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Which Jens Hansen is Mine: Overcoming the Scandinavian Naming Nightmare

Which Jens Hansen is mine? There are two in the same parish having children at about the same time so it is impossible to figure it out! The witnesses can give you the evidence you need to determine the family member from the neighbor.

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Type: Article
Resource: GenWeekly
Prepared by: Mindy Lunt
Word Count: 474 (approx.)
Labels: Surname Origin 
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"Which Jens Hansen is mine? There are two in the same parish having children at about the same time so it is impossible to figure it out!" The witnesses can give you the evidence you need to determine the family member from the neighbor.

Scandinavians were known for using the same names over and over again, which is how they got to be so common. Their tradition was to name the first son after the father's father, the second after the mother's father, and any other sons after the parents' siblings. The daughters received their names following the same pattern: the first daughter would be named after her mother's mother, the second after the father's mother, and so forth. If they had enough children, the couple would begin using non-family names and branch out.

Because of this, it is common for siblings to have children with the same names. Many times there will also be another unrelated family in the area with the same family names, which could become a problem. You can solve this problem by looking at what the witnesses tell you and the clues they provide. First, though, it is important that you know the names of all of the siblings in the family you are trying to distinguish, as well as where they settled.

What you will want to do is follow your ancestor and their siblings through to adulthood when they begin having children. They may not all stay in the same place, so you may have to find them through the census or clerical survey, but you will want to know where they are. The reason for this is that when they begin having children, those children were always christened. The Scandinavians believed that if a child died without christening, their souls would be damned, so they always made sure this was done. For a christening, the parents would choose a woman to carry the child to the baptism, and then some males, usually family members, to witness the event.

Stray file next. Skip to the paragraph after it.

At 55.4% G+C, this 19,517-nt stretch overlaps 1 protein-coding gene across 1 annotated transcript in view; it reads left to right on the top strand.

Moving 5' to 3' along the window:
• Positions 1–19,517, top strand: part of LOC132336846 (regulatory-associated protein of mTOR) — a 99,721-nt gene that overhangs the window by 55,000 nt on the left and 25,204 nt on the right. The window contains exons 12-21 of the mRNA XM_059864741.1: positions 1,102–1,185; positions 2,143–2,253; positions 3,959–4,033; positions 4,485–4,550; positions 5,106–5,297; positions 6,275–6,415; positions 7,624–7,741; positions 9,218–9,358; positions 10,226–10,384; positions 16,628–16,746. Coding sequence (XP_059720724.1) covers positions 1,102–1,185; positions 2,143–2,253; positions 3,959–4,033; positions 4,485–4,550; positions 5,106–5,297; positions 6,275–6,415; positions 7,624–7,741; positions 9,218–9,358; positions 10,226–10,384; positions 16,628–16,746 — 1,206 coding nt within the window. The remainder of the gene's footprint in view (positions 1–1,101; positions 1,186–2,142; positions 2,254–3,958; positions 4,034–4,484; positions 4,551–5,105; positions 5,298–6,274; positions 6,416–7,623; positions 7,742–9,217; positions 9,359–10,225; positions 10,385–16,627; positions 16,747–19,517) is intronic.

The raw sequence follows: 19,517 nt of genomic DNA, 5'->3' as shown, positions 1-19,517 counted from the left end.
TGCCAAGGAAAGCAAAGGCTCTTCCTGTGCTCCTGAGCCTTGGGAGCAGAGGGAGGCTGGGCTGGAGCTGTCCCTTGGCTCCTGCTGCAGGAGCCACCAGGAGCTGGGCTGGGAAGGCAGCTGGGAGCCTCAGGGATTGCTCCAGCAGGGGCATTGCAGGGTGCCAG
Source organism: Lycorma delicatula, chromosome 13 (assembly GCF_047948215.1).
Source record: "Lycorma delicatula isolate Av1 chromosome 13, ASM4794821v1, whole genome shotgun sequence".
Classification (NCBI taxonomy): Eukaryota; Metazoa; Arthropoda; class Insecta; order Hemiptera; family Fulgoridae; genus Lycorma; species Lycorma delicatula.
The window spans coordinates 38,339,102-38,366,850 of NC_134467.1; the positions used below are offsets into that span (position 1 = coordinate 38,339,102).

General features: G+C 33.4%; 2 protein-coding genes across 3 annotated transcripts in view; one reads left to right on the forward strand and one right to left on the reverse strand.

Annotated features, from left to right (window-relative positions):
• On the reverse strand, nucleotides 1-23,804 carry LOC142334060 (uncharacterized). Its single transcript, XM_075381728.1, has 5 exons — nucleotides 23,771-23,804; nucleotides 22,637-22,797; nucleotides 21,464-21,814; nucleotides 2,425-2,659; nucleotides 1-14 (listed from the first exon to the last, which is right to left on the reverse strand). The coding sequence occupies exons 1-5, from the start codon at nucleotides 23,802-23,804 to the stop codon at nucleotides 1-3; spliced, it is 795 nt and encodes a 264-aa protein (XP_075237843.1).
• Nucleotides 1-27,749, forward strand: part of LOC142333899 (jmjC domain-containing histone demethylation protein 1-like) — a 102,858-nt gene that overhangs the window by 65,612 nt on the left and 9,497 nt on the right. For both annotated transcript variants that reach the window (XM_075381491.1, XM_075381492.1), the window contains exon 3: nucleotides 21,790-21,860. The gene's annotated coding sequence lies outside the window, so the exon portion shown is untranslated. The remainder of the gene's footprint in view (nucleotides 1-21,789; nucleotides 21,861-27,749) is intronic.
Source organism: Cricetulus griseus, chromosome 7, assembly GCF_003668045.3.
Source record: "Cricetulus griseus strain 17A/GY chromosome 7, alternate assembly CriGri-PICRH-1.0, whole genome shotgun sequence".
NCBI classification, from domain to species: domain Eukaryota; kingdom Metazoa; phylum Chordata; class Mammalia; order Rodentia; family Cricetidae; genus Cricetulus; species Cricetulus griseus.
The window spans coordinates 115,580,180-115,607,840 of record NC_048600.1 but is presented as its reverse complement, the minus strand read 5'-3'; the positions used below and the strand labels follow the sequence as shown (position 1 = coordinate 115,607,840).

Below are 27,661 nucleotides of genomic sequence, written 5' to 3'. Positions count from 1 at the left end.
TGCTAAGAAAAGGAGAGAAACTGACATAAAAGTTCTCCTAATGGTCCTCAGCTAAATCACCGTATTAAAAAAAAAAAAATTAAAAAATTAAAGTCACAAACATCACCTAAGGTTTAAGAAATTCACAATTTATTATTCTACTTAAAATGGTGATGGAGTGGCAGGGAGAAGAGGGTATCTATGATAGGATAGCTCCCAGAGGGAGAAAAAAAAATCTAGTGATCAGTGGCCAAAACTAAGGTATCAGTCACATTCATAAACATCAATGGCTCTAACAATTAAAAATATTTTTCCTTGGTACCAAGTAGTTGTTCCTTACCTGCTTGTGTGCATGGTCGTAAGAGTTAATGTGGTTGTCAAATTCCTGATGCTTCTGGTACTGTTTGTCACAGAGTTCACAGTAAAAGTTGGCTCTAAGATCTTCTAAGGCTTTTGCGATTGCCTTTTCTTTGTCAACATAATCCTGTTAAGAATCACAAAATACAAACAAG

The woman who carried the child was usually someone significant, perhaps the person for whom the child was named, the parish priest's wife, or another person the parents held dear.

What you will want to do since the witnesses were usually family members is find the christening records for the siblings' children and look at who was there to witness the event. You will want to compare those names to the ones recorded for children born to the person you believe to be your ancestor and the person who shares the same name.

When you compare, you will usually find that some of the same people will attend more than one christening of nieces and nephews and be recorded as a witnesses, even if they lived miles away. This can help prove which family is rightfully yours.

Which Jens Hansen is yours? The witnesses can tell you.

Source Information: GenWeekly, New Providence, NJ, USA: Genealogy Today LLC, 2005.

The views and opinions expressed in this article are those of the author and do not necessarily reflect the views of Genealogy Today LLC.

*Effective May 2010, GenWeekly articles that are more than five years old no longer require a subscription for full access.

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